Back To The 90’s

In the 90’s, the meteoric rise of the Internet and mobile technology ushered in the age of communication.  This caused a massive increase in the ways we were able to communicate.  We had mobile phone calls and texting for offline communications, then online, we had email, IRC, IM, Usenet, message boards, and some others.  Every single one of these had their best use cases.  Some endured, and some faded out.

20-some odd years later, what does the landscape look like?  Texting has endured offline, and online, it seems like things have coalesced around FB Messenger, Snapchat, and WhatsApp.  The individual messenger apps of old, like AIM, MSN Messenger, and Yahoo! Messenger had faded away.  The new breed of messenger is part of a larger social platform, where your friends and other contacts gather.

It’s no big revelation that there are some privacy concerns with joining a social media platform, which is one reason I ditched them en masse many years ago.  And each time I hear something come up about Facebook, I am just grateful I left when I did.  But that also means that I am cut off from any social communication – well, cut off from any on that particular platform.  Snapchat is a little closer to a peer-to-peer communication client, but still has this concept of a “wall”, where you blast out your life to the world.  That’s not what I’m looking for.

In a parallel world, there has been a growing concern over our IM client at work.  We all understood that all our chats were logged and could be reviewed at any time, but as time went on, it felt like it was a growing liability.  A transition to a new chat client sort of increased that paranoia.

In my personal, parallel word, the GF and I were growing weary of Skype.  The application was unreliable and felt like it was constantly doing updates.  One time, I answered an incoming call, and Skype decided to do an update right then, hanging up the call and shutting down to update itself.  That’s some bullshit, there.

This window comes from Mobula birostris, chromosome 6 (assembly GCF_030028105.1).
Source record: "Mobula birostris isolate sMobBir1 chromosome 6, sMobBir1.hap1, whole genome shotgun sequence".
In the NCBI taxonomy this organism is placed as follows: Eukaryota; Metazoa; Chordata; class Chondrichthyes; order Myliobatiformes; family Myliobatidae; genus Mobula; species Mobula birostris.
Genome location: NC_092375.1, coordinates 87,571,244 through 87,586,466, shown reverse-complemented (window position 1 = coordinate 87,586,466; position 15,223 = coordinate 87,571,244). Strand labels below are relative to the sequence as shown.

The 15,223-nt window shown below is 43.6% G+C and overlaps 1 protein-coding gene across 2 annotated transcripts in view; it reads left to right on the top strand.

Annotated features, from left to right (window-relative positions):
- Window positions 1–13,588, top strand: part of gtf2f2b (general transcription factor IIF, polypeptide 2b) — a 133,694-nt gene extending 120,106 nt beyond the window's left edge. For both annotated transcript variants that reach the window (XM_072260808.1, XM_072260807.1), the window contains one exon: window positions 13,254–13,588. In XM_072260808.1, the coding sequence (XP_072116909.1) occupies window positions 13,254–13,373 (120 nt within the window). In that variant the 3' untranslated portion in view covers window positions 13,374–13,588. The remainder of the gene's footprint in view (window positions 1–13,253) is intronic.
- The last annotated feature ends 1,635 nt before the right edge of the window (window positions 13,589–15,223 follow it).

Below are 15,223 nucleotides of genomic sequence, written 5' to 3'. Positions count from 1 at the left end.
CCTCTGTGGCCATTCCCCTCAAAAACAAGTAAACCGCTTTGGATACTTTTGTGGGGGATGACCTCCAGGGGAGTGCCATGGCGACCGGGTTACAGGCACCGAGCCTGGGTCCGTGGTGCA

So, with a desire to have simple person-to-person chats, a IM client external to work, and something more stable, led me to revisit an old, old, old IM client: ICQ.  I found my original login information from an old backup and correctly guessed my password from 20 years ago.

It’s hard to believe how the chat landscape has changed.  Windows/Live/MSN Messenger is completely gone.  AIM is gone as well.  Yahoo messenger is still around, but… Yahoo.  ugh.  Staying away from FB, because it’s just a big ad server.  There’s not much left.  It seems the big chat client independent of a social media site is Jabber, which isn’t really a chat platform, it’s a chat client for the XMPP chat protocol.  I did enough research into it to determine it’s just a step too far into geekdom.  I was looking for a plug and play solution, and ICQ fit the bill.

For my work needs, that is, to chat without the company logging our conversations, ICQ was as simple as it could get and although the interface is a little bulky, it accomplishes its goals.  Its simplicity meant it was quickly adopted and used.

For my personal needs – getting rid of Skype – it is actually superior.  The one thing that the GF and I do regularly is video call on Skype.  And I just want to say that a single great feature on one client can completely eliminate the other option.  In this case, during a brief video chat test, I found ICQ’s split screen view.  Skype always keeps your video in a tiny window tucked in the corner of your caller’s video screen.  And if the Skype client isn’t focused, your caller’s video is shrunk down to a tiny window and stuck in the corner of your monitor.

Maybe that works for most people, but when I experienced the split screen view, it was a game changer.  That is the view that I always thought should be used, but I’d never experienced it before.

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